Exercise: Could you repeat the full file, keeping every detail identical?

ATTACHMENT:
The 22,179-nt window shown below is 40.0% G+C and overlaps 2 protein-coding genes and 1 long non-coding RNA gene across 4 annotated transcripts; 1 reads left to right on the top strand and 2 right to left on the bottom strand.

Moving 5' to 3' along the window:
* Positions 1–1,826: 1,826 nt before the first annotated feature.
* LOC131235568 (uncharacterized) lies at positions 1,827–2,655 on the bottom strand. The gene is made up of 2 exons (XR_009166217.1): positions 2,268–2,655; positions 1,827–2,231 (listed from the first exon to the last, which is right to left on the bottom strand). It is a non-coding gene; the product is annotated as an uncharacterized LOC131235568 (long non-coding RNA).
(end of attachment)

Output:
The 22,179-nt window shown below is 40.0% G+C and overlaps 2 protein-coding genes and 1 long non-coding RNA gene across 4 annotated transcripts; 1 reads left to right on the top strand and 2 right to left on the bottom strand.

Moving 5' to 3' along the window:
* Positions 1–1,826: 1,826 nt before the first annotated feature.
* LOC131235568 (uncharacterized) lies at positions 1,827–2,655 on the bottom strand. The gene is made up of 2 exons (XR_009166217.1): positions 2,268–2,655; positions 1,827–2,231 (listed from the first exon to the last, which is right to left on the bottom strand). It is a non-coding gene; the product is annotated as an uncharacterized LOC131235568 (long non-coding RNA).